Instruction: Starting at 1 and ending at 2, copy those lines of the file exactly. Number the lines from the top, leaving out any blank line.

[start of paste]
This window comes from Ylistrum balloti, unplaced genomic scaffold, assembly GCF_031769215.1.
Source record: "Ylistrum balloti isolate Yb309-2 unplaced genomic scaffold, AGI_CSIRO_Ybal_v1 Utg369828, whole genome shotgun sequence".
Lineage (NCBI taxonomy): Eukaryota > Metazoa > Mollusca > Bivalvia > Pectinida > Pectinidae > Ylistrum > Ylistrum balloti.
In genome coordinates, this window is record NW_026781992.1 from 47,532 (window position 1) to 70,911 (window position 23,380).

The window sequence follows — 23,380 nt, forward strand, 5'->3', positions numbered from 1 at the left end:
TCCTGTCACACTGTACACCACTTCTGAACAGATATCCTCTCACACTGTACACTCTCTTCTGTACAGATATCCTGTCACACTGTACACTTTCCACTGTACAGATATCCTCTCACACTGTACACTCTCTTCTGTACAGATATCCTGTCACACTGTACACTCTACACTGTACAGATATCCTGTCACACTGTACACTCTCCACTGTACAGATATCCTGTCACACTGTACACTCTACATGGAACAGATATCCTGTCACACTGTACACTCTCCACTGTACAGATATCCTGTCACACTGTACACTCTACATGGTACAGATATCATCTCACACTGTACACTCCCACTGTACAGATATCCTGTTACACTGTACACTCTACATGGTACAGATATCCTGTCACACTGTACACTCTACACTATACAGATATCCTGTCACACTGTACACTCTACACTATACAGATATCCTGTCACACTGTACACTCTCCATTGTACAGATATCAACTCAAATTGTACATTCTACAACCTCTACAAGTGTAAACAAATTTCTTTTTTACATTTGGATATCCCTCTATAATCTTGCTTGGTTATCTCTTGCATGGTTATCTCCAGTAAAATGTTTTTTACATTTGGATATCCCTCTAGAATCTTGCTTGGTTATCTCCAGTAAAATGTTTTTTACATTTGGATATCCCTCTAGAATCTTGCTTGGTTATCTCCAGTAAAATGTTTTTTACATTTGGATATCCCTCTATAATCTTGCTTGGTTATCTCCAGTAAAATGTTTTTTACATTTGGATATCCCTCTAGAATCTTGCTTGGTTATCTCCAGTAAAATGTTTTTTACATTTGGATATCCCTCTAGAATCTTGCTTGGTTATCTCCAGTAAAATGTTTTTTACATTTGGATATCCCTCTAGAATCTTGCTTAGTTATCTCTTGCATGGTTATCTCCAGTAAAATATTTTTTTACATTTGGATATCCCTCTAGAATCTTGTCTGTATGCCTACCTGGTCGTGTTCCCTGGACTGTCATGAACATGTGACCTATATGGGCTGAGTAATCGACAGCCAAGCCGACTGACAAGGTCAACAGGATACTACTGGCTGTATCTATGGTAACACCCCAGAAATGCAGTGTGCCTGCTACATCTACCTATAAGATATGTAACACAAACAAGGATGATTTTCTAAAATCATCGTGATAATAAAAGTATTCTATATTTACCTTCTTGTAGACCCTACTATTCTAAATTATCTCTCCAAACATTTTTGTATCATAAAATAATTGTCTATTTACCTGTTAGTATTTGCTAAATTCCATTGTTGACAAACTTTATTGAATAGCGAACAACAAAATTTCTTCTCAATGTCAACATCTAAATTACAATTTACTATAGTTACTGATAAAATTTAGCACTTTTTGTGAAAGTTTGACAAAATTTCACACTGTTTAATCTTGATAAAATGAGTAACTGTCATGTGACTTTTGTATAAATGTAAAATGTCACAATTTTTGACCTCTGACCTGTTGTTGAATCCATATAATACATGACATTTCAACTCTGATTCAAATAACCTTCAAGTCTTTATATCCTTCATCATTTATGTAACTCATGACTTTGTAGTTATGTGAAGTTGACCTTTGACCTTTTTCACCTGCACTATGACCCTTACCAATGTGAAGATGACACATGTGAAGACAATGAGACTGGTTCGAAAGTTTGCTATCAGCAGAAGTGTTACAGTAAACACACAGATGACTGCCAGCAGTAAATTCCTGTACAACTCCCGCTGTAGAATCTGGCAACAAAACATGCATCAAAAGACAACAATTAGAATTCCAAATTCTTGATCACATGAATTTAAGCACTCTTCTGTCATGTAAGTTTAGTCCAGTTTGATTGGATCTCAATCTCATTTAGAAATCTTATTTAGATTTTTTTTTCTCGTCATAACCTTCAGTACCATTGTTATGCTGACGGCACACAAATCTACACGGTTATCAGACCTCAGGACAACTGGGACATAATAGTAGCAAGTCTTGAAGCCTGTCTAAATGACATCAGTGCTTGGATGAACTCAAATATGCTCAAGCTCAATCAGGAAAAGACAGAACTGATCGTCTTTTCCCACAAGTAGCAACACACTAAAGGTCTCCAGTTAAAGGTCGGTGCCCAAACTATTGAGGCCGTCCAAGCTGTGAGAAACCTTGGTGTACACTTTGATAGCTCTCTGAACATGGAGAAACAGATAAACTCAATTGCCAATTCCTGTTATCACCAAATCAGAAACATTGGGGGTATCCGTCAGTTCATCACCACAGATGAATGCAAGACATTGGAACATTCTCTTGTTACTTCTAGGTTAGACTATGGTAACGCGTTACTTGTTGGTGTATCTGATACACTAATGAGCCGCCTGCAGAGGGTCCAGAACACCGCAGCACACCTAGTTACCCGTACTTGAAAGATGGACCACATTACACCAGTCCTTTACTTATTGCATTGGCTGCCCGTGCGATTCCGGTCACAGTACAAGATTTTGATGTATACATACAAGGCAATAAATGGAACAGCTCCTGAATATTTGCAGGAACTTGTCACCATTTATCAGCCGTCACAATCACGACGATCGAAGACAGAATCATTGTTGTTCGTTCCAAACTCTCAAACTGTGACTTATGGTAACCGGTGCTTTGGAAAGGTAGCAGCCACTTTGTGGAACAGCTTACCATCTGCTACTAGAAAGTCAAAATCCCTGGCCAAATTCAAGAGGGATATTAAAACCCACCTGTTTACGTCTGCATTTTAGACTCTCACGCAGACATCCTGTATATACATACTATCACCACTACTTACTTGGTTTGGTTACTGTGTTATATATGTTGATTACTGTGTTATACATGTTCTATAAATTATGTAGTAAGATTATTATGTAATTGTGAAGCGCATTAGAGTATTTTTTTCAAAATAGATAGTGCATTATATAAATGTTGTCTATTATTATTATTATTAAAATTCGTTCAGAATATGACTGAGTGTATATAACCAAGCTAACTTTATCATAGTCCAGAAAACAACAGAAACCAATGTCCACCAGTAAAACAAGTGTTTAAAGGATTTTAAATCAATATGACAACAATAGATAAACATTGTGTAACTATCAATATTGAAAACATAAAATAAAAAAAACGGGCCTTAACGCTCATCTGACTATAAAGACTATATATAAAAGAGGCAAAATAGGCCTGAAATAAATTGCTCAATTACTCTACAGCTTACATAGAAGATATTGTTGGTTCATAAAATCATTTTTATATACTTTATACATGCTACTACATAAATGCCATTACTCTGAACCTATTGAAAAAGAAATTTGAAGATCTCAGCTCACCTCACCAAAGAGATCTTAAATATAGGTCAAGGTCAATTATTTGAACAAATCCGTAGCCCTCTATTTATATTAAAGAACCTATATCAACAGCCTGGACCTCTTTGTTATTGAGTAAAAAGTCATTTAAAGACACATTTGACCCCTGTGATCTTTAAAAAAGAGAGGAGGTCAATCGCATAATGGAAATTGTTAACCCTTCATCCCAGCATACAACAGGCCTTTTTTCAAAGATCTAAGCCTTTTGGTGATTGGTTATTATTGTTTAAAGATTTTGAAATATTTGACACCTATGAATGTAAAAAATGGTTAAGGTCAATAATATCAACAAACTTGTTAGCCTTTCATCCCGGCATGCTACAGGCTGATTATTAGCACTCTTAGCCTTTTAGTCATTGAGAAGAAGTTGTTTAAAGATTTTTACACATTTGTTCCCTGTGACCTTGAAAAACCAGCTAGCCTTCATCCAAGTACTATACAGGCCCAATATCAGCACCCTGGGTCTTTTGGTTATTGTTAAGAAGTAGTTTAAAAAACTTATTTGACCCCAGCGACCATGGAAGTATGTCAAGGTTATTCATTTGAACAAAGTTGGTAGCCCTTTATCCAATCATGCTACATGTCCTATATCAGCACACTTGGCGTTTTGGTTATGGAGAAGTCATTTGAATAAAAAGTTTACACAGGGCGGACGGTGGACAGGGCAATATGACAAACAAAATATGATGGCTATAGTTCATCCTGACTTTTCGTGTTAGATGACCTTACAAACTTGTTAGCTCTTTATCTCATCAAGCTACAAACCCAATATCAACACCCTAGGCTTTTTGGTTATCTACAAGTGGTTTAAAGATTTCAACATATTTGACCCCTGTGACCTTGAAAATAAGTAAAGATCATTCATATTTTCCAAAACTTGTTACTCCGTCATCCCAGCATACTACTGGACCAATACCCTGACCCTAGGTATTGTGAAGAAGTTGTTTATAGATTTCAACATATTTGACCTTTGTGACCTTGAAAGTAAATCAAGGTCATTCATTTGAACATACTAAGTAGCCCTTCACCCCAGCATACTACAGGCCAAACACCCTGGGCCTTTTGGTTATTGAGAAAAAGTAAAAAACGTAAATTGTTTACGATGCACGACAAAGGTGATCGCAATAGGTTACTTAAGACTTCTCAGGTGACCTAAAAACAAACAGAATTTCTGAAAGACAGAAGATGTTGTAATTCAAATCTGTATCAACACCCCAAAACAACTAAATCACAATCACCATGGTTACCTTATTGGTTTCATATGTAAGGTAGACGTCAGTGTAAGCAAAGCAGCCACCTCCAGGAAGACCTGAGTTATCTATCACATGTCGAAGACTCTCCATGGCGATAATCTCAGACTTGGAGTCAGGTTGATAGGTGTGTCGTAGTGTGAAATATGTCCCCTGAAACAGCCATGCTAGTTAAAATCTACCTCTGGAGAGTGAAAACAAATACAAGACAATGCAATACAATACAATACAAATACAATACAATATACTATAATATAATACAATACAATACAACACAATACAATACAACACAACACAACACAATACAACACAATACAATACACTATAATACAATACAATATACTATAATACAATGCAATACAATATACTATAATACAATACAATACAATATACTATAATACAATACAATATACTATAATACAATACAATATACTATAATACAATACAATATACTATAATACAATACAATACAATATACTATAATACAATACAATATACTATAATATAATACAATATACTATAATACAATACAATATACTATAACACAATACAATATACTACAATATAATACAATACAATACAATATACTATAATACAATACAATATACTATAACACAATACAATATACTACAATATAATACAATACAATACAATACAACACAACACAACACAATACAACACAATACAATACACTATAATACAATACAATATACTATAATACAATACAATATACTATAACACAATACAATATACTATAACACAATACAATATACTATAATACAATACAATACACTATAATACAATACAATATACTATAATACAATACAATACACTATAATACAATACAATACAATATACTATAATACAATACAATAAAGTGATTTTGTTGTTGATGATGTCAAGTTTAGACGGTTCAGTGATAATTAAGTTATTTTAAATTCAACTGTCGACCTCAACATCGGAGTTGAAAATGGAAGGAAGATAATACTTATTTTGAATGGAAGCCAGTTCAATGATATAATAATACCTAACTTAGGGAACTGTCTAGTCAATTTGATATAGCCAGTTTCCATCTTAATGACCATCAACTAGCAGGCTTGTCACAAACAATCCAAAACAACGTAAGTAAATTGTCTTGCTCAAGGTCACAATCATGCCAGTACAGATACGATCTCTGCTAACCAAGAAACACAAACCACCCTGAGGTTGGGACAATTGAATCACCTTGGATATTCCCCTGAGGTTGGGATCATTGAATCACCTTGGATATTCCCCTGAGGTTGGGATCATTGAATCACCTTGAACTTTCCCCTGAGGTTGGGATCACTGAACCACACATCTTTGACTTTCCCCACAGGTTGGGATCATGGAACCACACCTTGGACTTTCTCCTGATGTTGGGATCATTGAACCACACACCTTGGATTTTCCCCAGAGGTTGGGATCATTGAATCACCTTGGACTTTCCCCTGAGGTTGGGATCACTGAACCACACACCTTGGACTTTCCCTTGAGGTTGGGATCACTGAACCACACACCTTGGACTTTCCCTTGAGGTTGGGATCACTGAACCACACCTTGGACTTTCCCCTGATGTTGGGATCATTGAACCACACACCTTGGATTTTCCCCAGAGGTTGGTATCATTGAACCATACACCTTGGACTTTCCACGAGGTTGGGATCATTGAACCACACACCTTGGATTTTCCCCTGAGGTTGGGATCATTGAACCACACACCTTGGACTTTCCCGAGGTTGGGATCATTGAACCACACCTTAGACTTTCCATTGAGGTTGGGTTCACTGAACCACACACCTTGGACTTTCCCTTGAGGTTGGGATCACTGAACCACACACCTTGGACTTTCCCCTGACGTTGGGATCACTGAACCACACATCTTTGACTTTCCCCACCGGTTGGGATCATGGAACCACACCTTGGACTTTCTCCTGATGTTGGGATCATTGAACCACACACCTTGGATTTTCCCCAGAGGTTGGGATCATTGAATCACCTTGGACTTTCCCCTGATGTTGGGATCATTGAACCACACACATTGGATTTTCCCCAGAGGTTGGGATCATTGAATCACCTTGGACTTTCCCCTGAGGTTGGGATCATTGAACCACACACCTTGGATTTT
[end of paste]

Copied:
This window comes from Ylistrum balloti, unplaced genomic scaffold, assembly GCF_031769215.1.
Source record: "Ylistrum balloti isolate Yb309-2 unplaced genomic scaffold, AGI_CSIRO_Ybal_v1 Utg369828, whole genome shotgun sequence".